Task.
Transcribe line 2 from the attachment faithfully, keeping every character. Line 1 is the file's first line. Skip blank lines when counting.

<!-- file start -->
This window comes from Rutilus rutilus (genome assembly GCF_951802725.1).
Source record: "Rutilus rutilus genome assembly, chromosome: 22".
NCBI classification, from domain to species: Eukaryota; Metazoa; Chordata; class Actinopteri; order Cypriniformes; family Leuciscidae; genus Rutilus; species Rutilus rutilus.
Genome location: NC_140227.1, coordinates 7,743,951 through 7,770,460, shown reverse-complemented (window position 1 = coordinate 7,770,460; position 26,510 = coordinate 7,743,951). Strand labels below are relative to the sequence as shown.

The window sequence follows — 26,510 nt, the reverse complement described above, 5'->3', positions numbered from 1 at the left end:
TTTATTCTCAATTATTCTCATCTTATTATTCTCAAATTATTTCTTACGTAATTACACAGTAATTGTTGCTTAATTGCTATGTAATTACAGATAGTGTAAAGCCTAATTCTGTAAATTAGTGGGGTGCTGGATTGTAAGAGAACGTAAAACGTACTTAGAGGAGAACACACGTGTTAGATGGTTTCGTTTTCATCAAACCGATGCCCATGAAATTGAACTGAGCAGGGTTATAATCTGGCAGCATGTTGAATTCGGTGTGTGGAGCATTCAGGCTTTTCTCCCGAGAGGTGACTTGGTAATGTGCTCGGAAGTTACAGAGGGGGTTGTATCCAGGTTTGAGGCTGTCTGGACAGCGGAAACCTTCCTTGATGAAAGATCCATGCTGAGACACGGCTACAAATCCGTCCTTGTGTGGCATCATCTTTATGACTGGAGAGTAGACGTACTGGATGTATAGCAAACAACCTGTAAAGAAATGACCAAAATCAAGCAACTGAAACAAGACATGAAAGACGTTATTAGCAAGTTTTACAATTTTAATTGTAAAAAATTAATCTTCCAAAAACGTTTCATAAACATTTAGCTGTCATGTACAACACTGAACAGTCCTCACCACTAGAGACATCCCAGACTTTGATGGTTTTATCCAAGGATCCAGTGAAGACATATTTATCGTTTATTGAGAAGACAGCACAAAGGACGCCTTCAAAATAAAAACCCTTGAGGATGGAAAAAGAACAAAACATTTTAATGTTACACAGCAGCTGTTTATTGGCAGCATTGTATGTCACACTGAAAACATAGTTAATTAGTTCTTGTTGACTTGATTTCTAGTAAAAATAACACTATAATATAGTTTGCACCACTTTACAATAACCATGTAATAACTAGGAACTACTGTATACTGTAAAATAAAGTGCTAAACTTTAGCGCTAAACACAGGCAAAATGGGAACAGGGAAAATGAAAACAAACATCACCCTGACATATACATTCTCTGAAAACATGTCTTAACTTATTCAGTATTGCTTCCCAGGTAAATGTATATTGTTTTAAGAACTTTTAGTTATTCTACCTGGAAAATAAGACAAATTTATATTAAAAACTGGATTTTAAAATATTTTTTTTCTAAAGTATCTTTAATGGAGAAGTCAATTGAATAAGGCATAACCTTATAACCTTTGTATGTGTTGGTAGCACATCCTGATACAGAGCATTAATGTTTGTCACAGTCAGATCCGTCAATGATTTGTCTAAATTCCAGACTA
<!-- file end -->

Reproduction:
Source record: "Rutilus rutilus genome assembly, chromosome: 22".